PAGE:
In an effort to make those running ‘the adverts “accountable for who they say they are and what they say to various groups, Facebook has said that it will make its advertising more transparent.
It came after last month when Facebook admitted that a group connected to Russia had spent a minimum of $100,000 (£76,000) on adverts in what seemed to be an effort to influence the presidential election of the United States.
According to Facebook, the said operation involved at least 3,000 adverts, focusing on divisive subjects, including race and gun rights, which were released at fundamental points in the election.
Next week, General Counsel Colin stretch is expected to appear in front of a US congressional committee in Russian advertising spend during the presidential election.
Facebook is not the only firm which has faced these types of issues, with Twitter also banning two Russian media outlets from advertising on its network on Tuesday after US intelligence said that those outlets were part of an attempt to disrupt the election.
In its update on Friday, the tech giant said that it is developing a system whereby users are allowed to click on a page to view the adverts that the page is sending to numerous target groups on its site. Advertisers will also need to provide more thorough documentation when they require running adverts during an election and may need to identify their entity and location.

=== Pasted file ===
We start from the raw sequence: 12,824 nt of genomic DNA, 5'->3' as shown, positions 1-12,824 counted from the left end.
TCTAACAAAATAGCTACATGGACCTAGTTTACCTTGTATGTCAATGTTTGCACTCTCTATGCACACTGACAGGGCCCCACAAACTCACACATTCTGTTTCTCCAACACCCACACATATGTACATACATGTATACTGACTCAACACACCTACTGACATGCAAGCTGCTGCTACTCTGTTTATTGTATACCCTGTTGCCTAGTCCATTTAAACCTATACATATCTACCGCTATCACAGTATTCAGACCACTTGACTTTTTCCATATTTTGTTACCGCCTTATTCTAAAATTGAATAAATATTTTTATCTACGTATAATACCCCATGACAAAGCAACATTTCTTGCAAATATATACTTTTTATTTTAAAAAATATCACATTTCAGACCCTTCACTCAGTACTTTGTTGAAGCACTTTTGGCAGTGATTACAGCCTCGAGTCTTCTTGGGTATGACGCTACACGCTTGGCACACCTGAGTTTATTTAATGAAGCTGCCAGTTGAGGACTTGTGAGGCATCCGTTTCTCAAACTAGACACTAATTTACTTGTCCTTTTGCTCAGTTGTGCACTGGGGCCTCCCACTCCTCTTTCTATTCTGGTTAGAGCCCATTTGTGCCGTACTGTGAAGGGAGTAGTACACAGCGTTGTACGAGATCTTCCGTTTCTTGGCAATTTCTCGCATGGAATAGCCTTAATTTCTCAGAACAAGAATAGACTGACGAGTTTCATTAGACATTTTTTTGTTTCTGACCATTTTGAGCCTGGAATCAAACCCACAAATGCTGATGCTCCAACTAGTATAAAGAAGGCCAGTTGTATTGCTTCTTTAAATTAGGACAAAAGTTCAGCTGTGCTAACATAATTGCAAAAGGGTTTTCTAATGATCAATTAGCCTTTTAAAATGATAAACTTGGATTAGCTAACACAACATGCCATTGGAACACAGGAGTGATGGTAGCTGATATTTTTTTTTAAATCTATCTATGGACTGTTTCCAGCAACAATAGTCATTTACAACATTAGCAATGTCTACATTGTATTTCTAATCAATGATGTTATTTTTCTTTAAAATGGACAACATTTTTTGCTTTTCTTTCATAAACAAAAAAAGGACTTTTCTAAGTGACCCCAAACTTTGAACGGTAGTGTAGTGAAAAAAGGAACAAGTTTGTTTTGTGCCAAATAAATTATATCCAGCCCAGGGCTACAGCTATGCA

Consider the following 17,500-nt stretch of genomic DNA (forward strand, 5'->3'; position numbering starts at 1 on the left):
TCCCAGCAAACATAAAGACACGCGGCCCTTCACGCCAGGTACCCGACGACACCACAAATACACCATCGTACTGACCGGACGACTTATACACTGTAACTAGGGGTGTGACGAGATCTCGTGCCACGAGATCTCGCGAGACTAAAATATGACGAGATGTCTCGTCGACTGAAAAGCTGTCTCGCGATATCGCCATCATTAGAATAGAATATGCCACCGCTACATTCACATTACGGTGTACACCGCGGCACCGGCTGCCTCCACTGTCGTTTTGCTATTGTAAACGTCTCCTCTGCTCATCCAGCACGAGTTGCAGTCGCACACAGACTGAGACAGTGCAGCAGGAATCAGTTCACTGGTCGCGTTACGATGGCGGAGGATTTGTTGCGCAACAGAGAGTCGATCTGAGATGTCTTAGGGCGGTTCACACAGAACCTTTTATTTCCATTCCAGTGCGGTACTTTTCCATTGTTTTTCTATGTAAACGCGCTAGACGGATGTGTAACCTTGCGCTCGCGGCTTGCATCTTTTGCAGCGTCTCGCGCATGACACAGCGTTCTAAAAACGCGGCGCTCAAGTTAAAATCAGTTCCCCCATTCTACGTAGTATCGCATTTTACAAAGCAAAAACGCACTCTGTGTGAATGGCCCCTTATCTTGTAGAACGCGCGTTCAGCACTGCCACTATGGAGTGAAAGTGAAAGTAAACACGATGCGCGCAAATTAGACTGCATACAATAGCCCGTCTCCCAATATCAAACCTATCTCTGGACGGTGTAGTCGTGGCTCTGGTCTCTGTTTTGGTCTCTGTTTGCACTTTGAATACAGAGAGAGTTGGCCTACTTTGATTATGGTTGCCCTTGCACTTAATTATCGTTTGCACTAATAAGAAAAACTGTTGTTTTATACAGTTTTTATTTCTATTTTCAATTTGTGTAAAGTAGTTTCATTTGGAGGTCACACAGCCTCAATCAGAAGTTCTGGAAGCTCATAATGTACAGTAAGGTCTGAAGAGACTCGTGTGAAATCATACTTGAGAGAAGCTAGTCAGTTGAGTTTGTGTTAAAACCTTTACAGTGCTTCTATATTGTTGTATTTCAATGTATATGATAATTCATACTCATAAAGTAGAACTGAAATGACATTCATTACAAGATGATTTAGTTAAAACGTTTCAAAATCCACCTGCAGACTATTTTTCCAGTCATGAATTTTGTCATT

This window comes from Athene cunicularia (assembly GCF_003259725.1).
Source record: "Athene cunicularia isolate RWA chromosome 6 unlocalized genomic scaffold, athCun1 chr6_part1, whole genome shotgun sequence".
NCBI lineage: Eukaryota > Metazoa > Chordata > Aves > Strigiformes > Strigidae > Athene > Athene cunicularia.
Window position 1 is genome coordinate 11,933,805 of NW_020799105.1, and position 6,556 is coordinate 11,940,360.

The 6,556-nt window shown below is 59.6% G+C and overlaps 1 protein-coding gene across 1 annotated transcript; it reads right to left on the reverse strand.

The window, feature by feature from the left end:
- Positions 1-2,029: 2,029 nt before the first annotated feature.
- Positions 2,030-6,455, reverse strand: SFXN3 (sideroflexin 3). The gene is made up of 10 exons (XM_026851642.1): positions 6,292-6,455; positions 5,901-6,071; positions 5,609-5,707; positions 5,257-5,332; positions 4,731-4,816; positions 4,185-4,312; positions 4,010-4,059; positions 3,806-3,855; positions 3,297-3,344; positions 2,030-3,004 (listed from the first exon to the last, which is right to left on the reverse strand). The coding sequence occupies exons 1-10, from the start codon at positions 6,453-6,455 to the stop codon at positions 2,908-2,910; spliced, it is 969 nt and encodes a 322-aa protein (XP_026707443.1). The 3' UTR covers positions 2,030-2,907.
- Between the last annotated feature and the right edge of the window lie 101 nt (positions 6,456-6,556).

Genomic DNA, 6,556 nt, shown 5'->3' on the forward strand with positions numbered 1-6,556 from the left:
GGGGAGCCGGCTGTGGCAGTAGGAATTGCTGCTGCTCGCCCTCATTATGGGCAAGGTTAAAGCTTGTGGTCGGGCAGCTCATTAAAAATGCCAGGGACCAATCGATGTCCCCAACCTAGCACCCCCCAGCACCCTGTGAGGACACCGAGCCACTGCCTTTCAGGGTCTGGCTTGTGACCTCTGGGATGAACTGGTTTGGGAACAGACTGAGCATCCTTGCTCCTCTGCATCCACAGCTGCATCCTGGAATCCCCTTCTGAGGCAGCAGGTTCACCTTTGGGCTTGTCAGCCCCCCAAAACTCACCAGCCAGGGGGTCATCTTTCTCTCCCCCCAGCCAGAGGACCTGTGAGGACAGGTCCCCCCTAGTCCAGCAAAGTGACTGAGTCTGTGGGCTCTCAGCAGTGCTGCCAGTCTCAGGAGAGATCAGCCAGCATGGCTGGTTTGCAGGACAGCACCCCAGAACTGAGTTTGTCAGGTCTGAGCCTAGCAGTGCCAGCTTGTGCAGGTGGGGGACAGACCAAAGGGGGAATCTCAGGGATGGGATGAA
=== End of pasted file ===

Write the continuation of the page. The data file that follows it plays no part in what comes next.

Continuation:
The said trial will start in Canada next month, and then it will be expanded to the United States by summer in 2018, in time for the midterm elections of the United States in November. It will then be extended “broadly to all other countries.”
Fears over Russian meddling through Facebook has not been restricted to the United States. Earlier this week, UK MPs commanded Facebook hand over evidence that is linked to Russia in the run-up to the European Union referendum and the general election in June.
The Digital, Culture, Media and Sports committee is looking for examples of adverts that were bought by Facebook, and information on the costs of those adverts
In the past, Mark Zuckerberg, Facebook chief executive claimed that it “just wouldn’t be realistic” to end all interference in election campaigns on Facebook.